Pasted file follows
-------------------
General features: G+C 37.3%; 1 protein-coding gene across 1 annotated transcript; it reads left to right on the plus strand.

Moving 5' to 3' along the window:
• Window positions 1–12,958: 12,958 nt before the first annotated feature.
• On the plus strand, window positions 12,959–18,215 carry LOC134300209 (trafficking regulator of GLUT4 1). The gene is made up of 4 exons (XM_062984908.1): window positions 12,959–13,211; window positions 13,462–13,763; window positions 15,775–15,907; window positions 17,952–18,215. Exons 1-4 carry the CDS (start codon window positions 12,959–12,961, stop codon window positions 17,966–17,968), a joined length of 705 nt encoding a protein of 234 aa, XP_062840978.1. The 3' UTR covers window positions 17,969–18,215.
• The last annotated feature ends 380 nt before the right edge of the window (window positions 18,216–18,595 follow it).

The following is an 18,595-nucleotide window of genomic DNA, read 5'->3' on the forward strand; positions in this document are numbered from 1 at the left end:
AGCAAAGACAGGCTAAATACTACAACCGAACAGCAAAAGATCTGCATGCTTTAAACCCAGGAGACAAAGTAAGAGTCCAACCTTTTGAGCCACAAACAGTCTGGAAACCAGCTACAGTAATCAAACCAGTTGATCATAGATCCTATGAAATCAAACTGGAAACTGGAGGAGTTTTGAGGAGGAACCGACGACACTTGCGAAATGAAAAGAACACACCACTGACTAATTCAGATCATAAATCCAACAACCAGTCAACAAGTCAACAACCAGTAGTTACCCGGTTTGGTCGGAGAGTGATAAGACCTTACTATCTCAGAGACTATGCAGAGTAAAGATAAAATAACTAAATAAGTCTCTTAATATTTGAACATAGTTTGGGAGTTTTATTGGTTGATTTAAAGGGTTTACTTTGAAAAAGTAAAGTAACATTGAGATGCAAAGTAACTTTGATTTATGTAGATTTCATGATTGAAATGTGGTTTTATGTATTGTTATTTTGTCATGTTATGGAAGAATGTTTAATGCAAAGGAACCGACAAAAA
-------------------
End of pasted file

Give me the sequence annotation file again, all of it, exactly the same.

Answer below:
General features: G+C 37.3%; 1 protein-coding gene across 1 annotated transcript; it reads left to right on the plus strand.

Moving 5' to 3' along the window:
• Window positions 1–12,958: 12,958 nt before the first annotated feature.
• On the plus strand, window positions 12,959–18,215 carry LOC134300209 (trafficking regulator of GLUT4 1). The gene is made up of 4 exons (XM_062984908.1): window positions 12,959–13,211; window positions 13,462–13,763; window positions 15,775–15,907; window positions 17,952–18,215. Exons 1-4 carry the CDS (start codon window positions 12,959–12,961, stop codon window positions 17,966–17,968), a joined length of 705 nt encoding a protein of 234 aa, XP_062840978.1. The 3' UTR covers window positions 17,969–18,215.
• The last annotated feature ends 380 nt before the right edge of the window (window positions 18,216–18,595 follow it).

The following is an 18,595-nucleotide window of genomic DNA, read 5'->3' on the forward strand; positions in this document are numbered from 1 at the left end:
AGCAAAGACAGGCTAAATACTACAACCGAACAGCAAAAGATCTGCATGCTTTAAACCCAGGAGACAAAGTAAGAGTCCAACCTTTTGAGCCACAAACAGTCTGGAAACCAGCTACAGTAATCAAACCAGTTGATCATAGATCCTATGAAATCAAACTGGAAACTGGAGGAGTTTTGAGGAGGAACCGACGACACTTGCGAAATGAAAAGAACACACCACTGACTAATTCAGATCATAAATCCAACAACCAGTCAACAAGTCAACAACCAGTAGTTACCCGGTTTGGTCGGAGAGTGATAAGACCTTACTATCTCAGAGACTATGCAGAGTAAAGATAAAATAACTAAATAAGTCTCTTAATATTTGAACATAGTTTGGGAGTTTTATTGGTTGATTTAAAGGGTTTACTTTGAAAAAGTAAAGTAACATTGAGATGCAAAGTAACTTTGATTTATGTAGATTTCATGATTGAAATGTGGTTTTATGTATTGTTATTTTGTCATGTTATGGAAGAATGTTTAATGCAAAGGAACCGACAAAAA